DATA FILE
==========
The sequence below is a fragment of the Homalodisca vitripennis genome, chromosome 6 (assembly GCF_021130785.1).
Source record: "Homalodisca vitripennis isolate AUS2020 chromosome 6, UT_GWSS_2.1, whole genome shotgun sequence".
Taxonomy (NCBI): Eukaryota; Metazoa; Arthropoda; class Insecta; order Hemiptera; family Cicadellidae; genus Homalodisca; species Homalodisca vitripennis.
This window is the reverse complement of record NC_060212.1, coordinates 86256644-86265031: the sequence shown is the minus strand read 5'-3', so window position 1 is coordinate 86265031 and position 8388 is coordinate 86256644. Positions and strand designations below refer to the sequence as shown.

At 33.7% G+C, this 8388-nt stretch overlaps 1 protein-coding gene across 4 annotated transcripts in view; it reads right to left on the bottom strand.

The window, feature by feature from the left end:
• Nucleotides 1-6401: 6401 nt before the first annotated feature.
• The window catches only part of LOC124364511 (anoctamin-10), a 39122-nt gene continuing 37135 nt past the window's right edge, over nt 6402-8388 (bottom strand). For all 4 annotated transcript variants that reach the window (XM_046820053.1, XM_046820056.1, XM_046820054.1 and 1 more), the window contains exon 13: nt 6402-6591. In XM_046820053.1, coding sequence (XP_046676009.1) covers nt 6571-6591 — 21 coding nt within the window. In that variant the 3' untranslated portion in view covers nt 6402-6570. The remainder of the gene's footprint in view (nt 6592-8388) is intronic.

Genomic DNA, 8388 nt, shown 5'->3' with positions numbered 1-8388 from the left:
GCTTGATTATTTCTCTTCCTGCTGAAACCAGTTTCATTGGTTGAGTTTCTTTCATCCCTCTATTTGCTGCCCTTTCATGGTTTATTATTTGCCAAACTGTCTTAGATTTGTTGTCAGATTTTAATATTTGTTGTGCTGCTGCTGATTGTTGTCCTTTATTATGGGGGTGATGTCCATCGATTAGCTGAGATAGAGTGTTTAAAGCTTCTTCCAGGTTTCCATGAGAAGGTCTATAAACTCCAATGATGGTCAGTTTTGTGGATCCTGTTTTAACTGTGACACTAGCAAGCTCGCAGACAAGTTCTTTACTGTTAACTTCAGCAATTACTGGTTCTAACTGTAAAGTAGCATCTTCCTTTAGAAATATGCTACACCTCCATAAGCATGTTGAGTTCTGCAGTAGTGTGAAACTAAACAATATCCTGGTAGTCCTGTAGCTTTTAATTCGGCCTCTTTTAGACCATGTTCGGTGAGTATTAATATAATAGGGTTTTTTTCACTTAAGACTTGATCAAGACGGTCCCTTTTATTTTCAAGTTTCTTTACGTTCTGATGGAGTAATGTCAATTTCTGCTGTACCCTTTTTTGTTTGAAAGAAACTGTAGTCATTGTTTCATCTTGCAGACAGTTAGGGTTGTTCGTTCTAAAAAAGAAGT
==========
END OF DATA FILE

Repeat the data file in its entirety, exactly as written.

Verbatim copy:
The sequence below is a fragment of the Homalodisca vitripennis genome, chromosome 6 (assembly GCF_021130785.1).
Source record: "Homalodisca vitripennis isolate AUS2020 chromosome 6, UT_GWSS_2.1, whole genome shotgun sequence".
Taxonomy (NCBI): Eukaryota; Metazoa; Arthropoda; class Insecta; order Hemiptera; family Cicadellidae; genus Homalodisca; species Homalodisca vitripennis.
This window is the reverse complement of record NC_060212.1, coordinates 86256644-86265031: the sequence shown is the minus strand read 5'-3', so window position 1 is coordinate 86265031 and position 8388 is coordinate 86256644. Positions and strand designations below refer to the sequence as shown.

At 33.7% G+C, this 8388-nt stretch overlaps 1 protein-coding gene across 4 annotated transcripts in view; it reads right to left on the bottom strand.

The window, feature by feature from the left end:
• Nucleotides 1-6401: 6401 nt before the first annotated feature.
• The window catches only part of LOC124364511 (anoctamin-10), a 39122-nt gene continuing 37135 nt past the window's right edge, over nt 6402-8388 (bottom strand). For all 4 annotated transcript variants that reach the window (XM_046820053.1, XM_046820056.1, XM_046820054.1 and 1 more), the window contains exon 13: nt 6402-6591. In XM_046820053.1, coding sequence (XP_046676009.1) covers nt 6571-6591 — 21 coding nt within the window. In that variant the 3' untranslated portion in view covers nt 6402-6570. The remainder of the gene's footprint in view (nt 6592-8388) is intronic.

Genomic DNA, 8388 nt, shown 5'->3' with positions numbered 1-8388 from the left:
GCTTGATTATTTCTCTTCCTGCTGAAACCAGTTTCATTGGTTGAGTTTCTTTCATCCCTCTATTTGCTGCCCTTTCATGGTTTATTATTTGCCAAACTGTCTTAGATTTGTTGTCAGATTTTAATATTTGTTGTGCTGCTGCTGATTGTTGTCCTTTATTATGGGGGTGATGTCCATCGATTAGCTGAGATAGAGTGTTTAAAGCTTCTTCCAGGTTTCCATGAGAAGGTCTATAAACTCCAATGATGGTCAGTTTTGTGGATCCTGTTTTAACTGTGACACTAGCAAGCTCGCAGACAAGTTCTTTACTGTTAACTTCAGCAATTACTGGTTCTAACTGTAAAGTAGCATCTTCCTTTAGAAATATGCTACACCTCCATAAGCATGTTGAGTTCTGCAGTAGTGTGAAACTAAACAATATCCTGGTAGTCCTGTAGCTTTTAATTCGGCCTCTTTTAGACCATGTTCGGTGAGTATTAATATAATAGGGTTTTTTTCACTTAAGACTTGATCAAGACGGTCCCTTTTATTTTCAAGTTTCTTTACGTTCTGATGGAGTAATGTCAATTTCTGCTGTACCCTTTTTTGTTTGAAAGAAACTGTAGTCATTGTTTCATCTTGCAGACAGTTAGGGTTGTTCGTTCTAAAAAAGAAGT